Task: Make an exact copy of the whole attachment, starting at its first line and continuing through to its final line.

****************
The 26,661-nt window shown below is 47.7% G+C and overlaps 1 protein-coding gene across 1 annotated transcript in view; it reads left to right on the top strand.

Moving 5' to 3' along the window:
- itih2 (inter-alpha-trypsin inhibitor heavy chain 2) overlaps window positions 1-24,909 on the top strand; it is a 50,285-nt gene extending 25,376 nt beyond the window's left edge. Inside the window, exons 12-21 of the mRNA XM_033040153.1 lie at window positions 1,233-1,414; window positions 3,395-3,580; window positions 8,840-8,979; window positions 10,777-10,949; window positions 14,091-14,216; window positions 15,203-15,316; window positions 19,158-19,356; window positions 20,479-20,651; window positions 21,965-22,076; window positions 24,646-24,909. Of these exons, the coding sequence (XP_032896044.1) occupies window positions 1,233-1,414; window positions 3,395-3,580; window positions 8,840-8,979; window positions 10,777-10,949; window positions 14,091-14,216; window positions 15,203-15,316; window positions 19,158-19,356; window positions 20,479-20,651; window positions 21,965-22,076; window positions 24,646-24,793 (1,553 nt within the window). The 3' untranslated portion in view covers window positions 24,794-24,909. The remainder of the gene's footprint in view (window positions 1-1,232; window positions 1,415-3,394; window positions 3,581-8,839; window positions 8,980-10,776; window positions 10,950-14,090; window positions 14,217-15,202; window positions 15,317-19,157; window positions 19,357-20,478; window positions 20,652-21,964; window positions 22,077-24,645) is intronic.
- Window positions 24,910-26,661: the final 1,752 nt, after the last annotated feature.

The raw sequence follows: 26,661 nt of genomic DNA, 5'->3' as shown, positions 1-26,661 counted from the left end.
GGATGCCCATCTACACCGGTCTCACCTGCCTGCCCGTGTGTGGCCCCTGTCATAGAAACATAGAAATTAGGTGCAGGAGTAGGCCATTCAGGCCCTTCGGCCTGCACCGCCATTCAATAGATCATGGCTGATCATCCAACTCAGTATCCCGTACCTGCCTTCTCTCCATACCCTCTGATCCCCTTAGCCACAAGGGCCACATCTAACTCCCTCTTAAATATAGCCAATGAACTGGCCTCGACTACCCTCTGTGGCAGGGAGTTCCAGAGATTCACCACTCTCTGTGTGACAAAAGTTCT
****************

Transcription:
The 26,661-nt window shown below is 47.7% G+C and overlaps 1 protein-coding gene across 1 annotated transcript in view; it reads left to right on the top strand.

Moving 5' to 3' along the window:
- itih2 (inter-alpha-trypsin inhibitor heavy chain 2) overlaps window positions 1-24,909 on the top strand; it is a 50,285-nt gene extending 25,376 nt beyond the window's left edge. Inside the window, exons 12-21 of the mRNA XM_033040153.1 lie at window positions 1,233-1,414; window positions 3,395-3,580; window positions 8,840-8,979; window positions 10,777-10,949; window positions 14,091-14,216; window positions 15,203-15,316; window positions 19,158-19,356; window positions 20,479-20,651; window positions 21,965-22,076; window positions 24,646-24,909. Of these exons, the coding sequence (XP_032896044.1) occupies window positions 1,233-1,414; window positions 3,395-3,580; window positions 8,840-8,979; window positions 10,777-10,949; window positions 14,091-14,216; window positions 15,203-15,316; window positions 19,158-19,356; window positions 20,479-20,651; window positions 21,965-22,076; window positions 24,646-24,793 (1,553 nt within the window). The 3' untranslated portion in view covers window positions 24,794-24,909. The remainder of the gene's footprint in view (window positions 1-1,232; window positions 1,415-3,394; window positions 3,581-8,839; window positions 8,980-10,776; window positions 10,950-14,090; window positions 14,217-15,202; window positions 15,317-19,157; window positions 19,357-20,478; window positions 20,652-21,964; window positions 22,077-24,645) is intronic.
- Window positions 24,910-26,661: the final 1,752 nt, after the last annotated feature.

The raw sequence follows: 26,661 nt of genomic DNA, 5'->3' as shown, positions 1-26,661 counted from the left end.
GGATGCCCATCTACACCGGTCTCACCTGCCTGCCCGTGTGTGGCCCCTGTCATAGAAACATAGAAATTAGGTGCAGGAGTAGGCCATTCAGGCCCTTCGGCCTGCACCGCCATTCAATAGATCATGGCTGATCATCCAACTCAGTATCCCGTACCTGCCTTCTCTCCATACCCTCTGATCCCCTTAGCCACAAGGGCCACATCTAACTCCCTCTTAAATATAGCCAATGAACTGGCCTCGACTACCCTCTGTGGCAGGGAGTTCCAGAGATTCACCACTCTCTGTGTGACAAAAGTTCT